It’s just not businesses that use content marketing; sometimes it’s the president. President Obama’s push for nationwide health care recently used a comedic video to boost its chances. Did it work?

The skit seen ’round the web.

It looks like it did. 

His appearance on Zack Galifianakis’s Funny or Die “talk show” entitled nearly led the national news cycle for a week, with some praising it, some criticizing it. But then, that’s politics, isn’t it?

In case the show being on Funny or Die didn’t give it away, Between Two Ferns is pure comedy, typically featuring Galifianakis as the worst interviewer ever, asking a slew of awkward and inappropriate questions of his increasingly-agitated guests.

He’s the online equivalent of your grandmother interrupting Christmas dinner to ask you if your constipation has improved any.”

So why the hell would the President choose to promote the ACA go on such a farce of a program? Simple — because he knew it would work. Half of Obama’s appeal is his laid-back charm and affable sense of humor, and he knew by utilizing that he would get a lot more attention for his cause than simply stating the facts in a dry, professional manner.

In fact, he barely touched upon the facts. The six-minute sketch started with three and a half minutes of back-and-forth insult comedy, with no mention of the ACA whatsoever. The two were clearly working to keep a fickle audience entertained, and at ease about the idea of a politician invading their funny. Galifianakis maintains his idiotic and insulting persona throughout, while Obama plays the straight man who gets more annoyed with the clown after every sentence. Some sample dialogue:

Galifianakis: “It must stink that you can’t run (for President) three times.”

Obama: “No, I think it’s a good idea. If I ran a third time, it would be sort of like doing a third Hangover movie.”

And then later:

Obama: “Have you heard of the Affordable Care Act?”

Galifianakis: “Oh yeah, I heard about that, that’s the thing that doesn’t work.”

Since Galifianakis is clearly playing a moron, he can make fun of the product being marketed and not take away from the actual marketing. His insults and over-the-top excuses for not signing up (“I don’t have a phone, I’m off the grid, I don’t want you people looking at my texts”) don’t detract from the facts that the President is trying to get across. In addition, he notably quiets down when Obama talks about the ACA, particularly when highlighting the three methods people can sign up for the service (website, phone number, or in-person). The content may be 95% jokes, but the 5% that’s pure information was never overshadowed, not should it ever have been.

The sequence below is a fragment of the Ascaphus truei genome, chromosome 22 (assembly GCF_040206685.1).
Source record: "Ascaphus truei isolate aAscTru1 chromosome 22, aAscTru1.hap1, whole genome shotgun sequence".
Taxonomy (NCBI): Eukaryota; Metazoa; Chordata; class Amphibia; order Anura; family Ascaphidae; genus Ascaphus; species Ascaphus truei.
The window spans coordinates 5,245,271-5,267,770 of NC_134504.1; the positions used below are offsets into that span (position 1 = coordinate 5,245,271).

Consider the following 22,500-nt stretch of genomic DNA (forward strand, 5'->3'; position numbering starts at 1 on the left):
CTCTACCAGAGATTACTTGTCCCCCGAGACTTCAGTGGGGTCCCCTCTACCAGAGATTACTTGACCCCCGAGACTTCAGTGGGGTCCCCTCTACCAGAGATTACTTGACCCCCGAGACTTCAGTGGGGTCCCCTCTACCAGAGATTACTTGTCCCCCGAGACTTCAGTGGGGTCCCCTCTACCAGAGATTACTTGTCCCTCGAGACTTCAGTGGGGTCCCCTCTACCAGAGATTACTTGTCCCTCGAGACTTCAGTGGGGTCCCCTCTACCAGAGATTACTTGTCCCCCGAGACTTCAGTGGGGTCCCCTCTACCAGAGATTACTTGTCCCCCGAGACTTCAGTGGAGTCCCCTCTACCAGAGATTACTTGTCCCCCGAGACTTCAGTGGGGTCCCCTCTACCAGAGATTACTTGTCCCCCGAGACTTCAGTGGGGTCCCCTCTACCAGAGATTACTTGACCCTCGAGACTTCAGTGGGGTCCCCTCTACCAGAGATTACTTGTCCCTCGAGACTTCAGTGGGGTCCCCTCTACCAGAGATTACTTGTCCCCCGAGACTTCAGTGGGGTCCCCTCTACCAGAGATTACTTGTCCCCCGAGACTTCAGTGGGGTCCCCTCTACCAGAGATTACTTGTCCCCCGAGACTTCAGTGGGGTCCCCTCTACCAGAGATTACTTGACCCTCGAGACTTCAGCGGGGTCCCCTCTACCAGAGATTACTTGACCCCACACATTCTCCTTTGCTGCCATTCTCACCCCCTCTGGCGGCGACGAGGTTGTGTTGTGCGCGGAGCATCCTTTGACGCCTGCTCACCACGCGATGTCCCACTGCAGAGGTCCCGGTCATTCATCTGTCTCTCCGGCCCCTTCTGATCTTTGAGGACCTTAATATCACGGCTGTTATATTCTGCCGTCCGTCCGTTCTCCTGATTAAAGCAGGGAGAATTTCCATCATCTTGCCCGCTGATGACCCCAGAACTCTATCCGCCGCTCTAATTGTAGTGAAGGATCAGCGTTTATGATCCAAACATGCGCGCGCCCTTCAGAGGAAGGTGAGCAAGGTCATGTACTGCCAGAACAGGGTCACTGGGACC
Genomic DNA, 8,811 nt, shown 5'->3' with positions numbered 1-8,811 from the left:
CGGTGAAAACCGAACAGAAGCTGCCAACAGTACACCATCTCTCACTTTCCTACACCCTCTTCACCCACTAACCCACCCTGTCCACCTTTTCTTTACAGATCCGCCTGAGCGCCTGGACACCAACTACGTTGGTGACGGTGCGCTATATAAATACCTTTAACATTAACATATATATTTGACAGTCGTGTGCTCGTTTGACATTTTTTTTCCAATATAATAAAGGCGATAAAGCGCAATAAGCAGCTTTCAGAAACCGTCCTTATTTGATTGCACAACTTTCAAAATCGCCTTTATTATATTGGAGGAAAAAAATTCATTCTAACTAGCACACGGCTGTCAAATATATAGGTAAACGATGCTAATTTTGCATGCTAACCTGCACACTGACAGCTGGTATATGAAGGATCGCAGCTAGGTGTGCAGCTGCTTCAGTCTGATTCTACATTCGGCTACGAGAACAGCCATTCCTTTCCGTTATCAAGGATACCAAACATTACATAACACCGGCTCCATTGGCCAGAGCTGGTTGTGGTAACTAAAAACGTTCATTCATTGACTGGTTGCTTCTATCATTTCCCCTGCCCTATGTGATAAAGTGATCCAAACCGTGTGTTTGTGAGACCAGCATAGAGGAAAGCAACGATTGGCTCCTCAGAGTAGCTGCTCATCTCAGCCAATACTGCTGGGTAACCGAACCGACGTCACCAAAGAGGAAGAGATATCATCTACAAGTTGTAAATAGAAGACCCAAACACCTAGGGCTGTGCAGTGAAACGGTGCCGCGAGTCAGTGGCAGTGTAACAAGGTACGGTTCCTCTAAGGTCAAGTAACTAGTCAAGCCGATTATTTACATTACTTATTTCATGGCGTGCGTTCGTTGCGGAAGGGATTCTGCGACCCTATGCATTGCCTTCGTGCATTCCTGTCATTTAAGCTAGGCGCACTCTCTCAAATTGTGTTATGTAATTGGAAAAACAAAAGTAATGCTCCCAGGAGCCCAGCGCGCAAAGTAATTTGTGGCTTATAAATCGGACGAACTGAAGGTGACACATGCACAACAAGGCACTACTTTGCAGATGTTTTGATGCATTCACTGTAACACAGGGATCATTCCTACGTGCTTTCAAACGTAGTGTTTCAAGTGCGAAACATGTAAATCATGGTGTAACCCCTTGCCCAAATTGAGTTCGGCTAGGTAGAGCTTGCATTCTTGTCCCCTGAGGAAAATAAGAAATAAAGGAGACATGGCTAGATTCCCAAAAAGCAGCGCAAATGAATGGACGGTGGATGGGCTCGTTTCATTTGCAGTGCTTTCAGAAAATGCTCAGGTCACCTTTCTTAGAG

Honestly, aside from the info on how to sign up, plus a gag where Obama implores Galifianakis to sign up and have a doctor look at the nasty spider bite he suffered over four months ago, there actually wasn’t a ton of information in this video. That’s a good thing. Obama’s appealing to young people on the Internet, a combination that typically results in the shortest attention span possible. So he kept the educational portion of his program short and sweet, which his audience no doubt appreciated. His remark that insurance would probably cost them less than their cell phone bill probably made many an ear perk up too.

However, he failed to reach the lucrative “teens in love with hundred-year-old rotary phones” market.

If Obama or Galifianakis had bored them for even one second, they would’ve clicked away and headed over to YouTube to watch videos of cats falling down. Clearly, that did not happen — since the video was posted on March 11, it’s been viewed over 20 million times, and on the Funny or Die scale (their version of Thumbs Up or Thumbs Down,) it’s scored way more Funnies than Dies.

As far as its main intent — get people to sign up for health care — it more than accomplished that as well. reported a 40% jump in trafficimmediately after the video went up, and a huge majority of the referrals were from As for the 7.1 million people who signed up for healthcare? Close to 3 million of them did so in March alone, meaning that the Galifianakis video wasn’t just great content, it was great timing as well.

President Obama proved beyond any doubt that, if you want to market something important to today’s online generation, entertainment sprinkled with just the most basic facts is the way to go. Once you’ve hooked them that way, they’ll figure out the rest.